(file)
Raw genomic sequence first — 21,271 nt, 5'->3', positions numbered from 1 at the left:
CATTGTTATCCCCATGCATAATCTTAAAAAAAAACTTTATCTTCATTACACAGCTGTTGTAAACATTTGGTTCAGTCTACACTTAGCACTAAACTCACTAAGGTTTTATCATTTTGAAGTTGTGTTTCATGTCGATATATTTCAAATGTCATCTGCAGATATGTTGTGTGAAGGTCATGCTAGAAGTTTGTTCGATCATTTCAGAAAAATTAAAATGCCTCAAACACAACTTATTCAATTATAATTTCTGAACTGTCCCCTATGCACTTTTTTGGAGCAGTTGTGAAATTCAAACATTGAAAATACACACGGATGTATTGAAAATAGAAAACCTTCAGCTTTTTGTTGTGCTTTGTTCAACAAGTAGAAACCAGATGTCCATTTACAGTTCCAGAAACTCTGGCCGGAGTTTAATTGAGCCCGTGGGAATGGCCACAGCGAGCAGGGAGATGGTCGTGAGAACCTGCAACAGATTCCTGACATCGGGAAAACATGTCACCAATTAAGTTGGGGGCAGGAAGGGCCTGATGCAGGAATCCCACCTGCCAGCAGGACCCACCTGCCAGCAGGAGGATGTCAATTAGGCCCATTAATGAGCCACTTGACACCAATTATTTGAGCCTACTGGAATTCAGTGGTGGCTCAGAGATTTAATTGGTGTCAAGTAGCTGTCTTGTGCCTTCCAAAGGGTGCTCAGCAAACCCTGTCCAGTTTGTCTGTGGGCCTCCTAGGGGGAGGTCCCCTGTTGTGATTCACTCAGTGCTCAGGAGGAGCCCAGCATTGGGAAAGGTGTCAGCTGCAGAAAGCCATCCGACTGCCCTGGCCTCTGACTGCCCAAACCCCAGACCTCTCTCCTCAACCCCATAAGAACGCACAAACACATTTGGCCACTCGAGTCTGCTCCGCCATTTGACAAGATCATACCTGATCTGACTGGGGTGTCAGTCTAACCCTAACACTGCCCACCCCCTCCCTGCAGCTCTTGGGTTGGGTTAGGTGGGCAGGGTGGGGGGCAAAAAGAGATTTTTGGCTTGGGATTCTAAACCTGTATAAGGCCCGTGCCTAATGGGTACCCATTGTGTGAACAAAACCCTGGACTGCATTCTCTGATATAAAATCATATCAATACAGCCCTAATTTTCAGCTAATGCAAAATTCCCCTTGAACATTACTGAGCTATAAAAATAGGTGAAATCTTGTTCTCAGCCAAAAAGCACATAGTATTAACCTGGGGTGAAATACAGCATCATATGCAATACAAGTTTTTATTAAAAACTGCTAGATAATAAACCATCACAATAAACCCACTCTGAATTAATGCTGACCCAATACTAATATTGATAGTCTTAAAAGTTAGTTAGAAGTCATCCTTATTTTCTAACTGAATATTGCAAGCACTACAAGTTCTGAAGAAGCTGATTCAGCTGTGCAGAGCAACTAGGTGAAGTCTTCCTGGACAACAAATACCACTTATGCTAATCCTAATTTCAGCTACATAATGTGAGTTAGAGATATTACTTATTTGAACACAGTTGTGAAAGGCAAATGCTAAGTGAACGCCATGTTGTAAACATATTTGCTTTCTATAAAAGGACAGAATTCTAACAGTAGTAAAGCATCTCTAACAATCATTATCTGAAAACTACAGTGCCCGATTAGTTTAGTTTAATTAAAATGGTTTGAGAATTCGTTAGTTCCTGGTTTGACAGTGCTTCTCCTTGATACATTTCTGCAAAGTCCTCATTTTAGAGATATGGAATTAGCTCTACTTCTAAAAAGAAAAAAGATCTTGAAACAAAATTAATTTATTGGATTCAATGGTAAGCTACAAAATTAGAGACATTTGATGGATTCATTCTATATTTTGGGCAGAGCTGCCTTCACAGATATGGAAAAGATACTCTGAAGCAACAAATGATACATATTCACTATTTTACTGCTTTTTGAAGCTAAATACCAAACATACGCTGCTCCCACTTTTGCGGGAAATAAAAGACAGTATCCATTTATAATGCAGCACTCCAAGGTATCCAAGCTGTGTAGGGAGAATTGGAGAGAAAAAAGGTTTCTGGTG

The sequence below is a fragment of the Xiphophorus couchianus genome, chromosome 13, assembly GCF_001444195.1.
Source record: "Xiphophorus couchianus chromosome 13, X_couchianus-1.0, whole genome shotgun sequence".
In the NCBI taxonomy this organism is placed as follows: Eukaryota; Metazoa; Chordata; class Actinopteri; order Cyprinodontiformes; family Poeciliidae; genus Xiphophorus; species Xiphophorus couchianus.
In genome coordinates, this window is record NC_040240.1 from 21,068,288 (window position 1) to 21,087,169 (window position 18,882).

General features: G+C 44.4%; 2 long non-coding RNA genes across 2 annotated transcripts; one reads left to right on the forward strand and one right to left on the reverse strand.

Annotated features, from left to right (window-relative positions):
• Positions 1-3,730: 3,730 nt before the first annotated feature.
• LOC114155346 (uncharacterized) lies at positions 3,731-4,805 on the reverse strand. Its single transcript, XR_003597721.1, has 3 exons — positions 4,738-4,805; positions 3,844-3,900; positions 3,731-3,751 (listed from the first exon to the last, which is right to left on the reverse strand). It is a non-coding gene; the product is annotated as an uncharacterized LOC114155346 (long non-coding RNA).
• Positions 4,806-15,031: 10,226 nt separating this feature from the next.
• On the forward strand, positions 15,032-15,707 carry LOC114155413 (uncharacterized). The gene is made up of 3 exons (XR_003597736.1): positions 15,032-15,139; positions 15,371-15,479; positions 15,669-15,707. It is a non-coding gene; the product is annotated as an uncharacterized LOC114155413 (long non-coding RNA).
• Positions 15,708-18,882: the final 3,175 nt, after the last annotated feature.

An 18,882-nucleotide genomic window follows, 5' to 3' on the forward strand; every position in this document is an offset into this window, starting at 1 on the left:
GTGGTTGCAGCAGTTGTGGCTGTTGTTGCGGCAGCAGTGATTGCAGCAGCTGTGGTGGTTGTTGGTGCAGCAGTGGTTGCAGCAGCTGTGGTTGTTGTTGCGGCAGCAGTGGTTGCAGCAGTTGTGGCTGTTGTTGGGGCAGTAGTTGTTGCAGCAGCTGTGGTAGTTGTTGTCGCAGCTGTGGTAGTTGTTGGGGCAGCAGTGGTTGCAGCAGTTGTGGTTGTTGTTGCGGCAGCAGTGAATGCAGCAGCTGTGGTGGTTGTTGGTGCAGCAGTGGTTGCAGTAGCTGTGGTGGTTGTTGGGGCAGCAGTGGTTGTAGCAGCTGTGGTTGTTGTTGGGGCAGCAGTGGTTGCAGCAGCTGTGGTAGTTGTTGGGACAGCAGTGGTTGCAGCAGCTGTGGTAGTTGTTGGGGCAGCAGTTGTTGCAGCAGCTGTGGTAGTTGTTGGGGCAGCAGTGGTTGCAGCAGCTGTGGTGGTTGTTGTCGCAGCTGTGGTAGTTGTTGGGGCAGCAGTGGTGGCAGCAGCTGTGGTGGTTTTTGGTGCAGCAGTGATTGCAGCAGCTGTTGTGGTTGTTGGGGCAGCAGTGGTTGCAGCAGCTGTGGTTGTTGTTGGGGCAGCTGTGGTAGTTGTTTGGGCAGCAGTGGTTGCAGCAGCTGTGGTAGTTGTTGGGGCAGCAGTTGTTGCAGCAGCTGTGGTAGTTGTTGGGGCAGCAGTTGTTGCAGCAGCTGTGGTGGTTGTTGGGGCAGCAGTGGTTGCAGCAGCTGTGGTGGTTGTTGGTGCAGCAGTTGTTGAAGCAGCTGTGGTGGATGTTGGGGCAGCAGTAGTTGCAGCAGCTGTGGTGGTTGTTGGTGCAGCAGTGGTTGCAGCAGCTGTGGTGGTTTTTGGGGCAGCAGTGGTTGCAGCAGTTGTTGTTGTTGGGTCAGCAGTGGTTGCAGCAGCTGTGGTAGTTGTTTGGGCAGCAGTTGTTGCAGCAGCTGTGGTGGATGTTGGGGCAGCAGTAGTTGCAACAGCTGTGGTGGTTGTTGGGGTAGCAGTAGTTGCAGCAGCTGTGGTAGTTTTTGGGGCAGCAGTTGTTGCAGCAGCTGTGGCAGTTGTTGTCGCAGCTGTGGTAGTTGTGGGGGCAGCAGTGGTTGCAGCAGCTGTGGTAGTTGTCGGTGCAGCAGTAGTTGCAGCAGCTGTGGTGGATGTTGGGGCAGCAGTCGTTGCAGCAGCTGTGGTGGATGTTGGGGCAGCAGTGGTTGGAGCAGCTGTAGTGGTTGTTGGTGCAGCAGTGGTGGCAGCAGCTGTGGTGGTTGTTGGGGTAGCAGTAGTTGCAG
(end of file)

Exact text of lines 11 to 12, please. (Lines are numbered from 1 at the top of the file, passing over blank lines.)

• Positions 4,806-15,031: 10,226 nt separating this feature from the next.
• On the forward strand, positions 15,032-15,707 carry LOC114155413 (uncharacterized). The gene is made up of 3 exons (XR_003597736.1): positions 15,032-15,139; positions 15,371-15,479; positions 15,669-15,707. It is a non-coding gene; the product is annotated as an uncharacterized LOC114155413 (long non-coding RNA).